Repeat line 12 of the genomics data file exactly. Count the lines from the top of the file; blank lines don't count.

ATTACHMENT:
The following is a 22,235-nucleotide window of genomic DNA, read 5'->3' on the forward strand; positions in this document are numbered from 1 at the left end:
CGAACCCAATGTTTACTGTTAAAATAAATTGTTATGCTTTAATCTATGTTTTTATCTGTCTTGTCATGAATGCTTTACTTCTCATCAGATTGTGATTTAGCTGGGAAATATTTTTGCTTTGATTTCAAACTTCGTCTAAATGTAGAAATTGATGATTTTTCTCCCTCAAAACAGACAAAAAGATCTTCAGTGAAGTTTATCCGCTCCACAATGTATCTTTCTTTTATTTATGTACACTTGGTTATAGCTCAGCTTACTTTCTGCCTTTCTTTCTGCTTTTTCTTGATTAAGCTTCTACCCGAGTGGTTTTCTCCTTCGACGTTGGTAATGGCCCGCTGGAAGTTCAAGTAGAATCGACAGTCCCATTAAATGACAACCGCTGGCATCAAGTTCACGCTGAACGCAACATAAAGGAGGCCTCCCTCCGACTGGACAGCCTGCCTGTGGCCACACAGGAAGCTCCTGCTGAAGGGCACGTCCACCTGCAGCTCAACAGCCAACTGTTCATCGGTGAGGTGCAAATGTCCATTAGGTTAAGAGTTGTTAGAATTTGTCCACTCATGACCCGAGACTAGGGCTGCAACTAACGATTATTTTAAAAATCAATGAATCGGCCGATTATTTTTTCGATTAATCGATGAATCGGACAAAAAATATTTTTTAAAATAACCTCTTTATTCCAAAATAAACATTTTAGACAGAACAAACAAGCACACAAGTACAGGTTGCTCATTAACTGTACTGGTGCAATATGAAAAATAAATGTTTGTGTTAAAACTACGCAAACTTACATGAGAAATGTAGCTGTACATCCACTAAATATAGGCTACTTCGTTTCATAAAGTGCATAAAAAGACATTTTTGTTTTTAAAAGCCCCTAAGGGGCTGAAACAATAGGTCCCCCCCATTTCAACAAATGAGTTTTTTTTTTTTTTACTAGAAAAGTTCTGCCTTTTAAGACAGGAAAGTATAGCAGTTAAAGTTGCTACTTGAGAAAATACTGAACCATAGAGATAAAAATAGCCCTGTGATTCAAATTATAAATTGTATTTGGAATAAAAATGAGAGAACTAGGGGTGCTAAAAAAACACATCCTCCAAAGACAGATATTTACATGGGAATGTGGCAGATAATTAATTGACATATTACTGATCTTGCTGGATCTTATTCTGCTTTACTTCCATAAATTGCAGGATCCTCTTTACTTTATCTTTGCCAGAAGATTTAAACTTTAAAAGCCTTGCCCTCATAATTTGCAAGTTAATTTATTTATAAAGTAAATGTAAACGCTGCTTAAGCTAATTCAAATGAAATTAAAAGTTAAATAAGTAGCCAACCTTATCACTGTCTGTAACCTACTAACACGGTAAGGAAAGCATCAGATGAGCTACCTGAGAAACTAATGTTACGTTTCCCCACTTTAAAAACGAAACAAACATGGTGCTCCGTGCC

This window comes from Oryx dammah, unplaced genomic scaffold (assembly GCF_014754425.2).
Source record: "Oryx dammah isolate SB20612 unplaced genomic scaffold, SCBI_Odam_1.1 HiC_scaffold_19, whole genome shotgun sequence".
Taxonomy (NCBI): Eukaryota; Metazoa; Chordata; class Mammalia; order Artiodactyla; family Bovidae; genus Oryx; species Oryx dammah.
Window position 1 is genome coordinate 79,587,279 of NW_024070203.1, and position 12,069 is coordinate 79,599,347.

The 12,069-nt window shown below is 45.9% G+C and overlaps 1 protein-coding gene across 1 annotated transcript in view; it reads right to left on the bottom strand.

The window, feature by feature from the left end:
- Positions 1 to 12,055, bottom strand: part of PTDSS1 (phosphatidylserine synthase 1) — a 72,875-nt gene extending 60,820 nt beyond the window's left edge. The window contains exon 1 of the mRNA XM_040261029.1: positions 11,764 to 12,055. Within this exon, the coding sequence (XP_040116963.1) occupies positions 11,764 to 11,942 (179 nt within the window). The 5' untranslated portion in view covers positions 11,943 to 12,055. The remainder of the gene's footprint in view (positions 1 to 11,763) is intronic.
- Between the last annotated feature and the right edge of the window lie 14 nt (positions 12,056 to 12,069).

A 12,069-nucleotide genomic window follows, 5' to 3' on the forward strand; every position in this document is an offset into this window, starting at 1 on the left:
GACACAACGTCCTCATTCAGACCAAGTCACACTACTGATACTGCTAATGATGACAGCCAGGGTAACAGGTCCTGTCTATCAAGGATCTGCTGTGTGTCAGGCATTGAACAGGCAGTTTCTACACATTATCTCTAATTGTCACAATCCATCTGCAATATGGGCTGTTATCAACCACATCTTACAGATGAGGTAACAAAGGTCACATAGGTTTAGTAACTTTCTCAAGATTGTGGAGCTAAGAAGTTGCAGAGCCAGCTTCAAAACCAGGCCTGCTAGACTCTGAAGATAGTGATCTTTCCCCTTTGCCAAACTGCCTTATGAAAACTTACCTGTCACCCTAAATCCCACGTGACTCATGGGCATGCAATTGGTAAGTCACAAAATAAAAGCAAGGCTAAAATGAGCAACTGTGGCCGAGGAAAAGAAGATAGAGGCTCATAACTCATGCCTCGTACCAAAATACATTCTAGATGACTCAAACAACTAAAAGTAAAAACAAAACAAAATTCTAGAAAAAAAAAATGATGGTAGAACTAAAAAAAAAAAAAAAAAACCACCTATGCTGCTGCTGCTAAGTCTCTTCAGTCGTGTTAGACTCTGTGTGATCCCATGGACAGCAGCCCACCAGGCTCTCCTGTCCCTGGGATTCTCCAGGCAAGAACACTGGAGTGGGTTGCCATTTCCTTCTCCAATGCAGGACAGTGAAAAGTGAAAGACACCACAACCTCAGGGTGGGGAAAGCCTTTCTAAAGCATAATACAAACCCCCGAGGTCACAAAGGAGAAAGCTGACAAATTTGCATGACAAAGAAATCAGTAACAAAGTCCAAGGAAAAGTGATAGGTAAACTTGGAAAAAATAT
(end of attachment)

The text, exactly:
GACACAACGTCCTCATTCAGACCAAGTCACACTACTGATACTGCTAATGATGACAGCCAGGGTAACAGGTCCTGTCTATCAAGGATCTGCTGTGTGTCAGGCATTGAACAGGCAGTTTCTACACATTATCTCTAATTGTCACAATCCATCTGCAATATGGGCTGTTATCAACCACATCTTACAGATGAGGTAACAAAGGTCACATAGGTTTAGTAACTTTCTCAAGATTGTGGAGCTAAGAAGTTGCAGAGCCAGCTTCAAAACCAGGCCTGCTAGACTCTGAAGATAGTGATCTTTCCCCTTTGCCAAACTGCCTTATGAAAACTTACCTGTCACCCTAAATCCCACGTGACTCATGGGCATGCAATTGGTAAGTCACAAAATAAAAGCAAGGCTAAAATGAGCAACTGTGGCCGAGGAAAAGAAGATAGAGGCTCATAACTCATGCCTCGTACCAAAATACATTCTAGATGACTCAAACAACTAAAAGTAAAAACAAAACAAAATTCTAGAAAAAAAAAATGATGGTAGAACTAAAAAAAAAAAAAAAAAACCACCTATGCTGCTGCTGCTAAGTCTCTTCAGTCGTGTTAGACTCTGTGTGATCCCATGGACAGCAGCCCACCAGGCTCTCCTGTCCCTGGGATTCTCCAGGCAAGAACACTGGAGTGGGTTGCCATTTCCTTCTCCAATGCAGGACAGTGAAAAGTGAAAGACACCACAACCTCAGGGTGGGGAAAGCCTTTCTAAAGCATAATACAAACCCCCGAGGTCACAAAGGAGAAAGCTGACAAATTTGCATGACAAAGAAATCAGTAACAAAGTCCAAGGAAAAGTGATAGGTAAACTTGGAAAAAATAT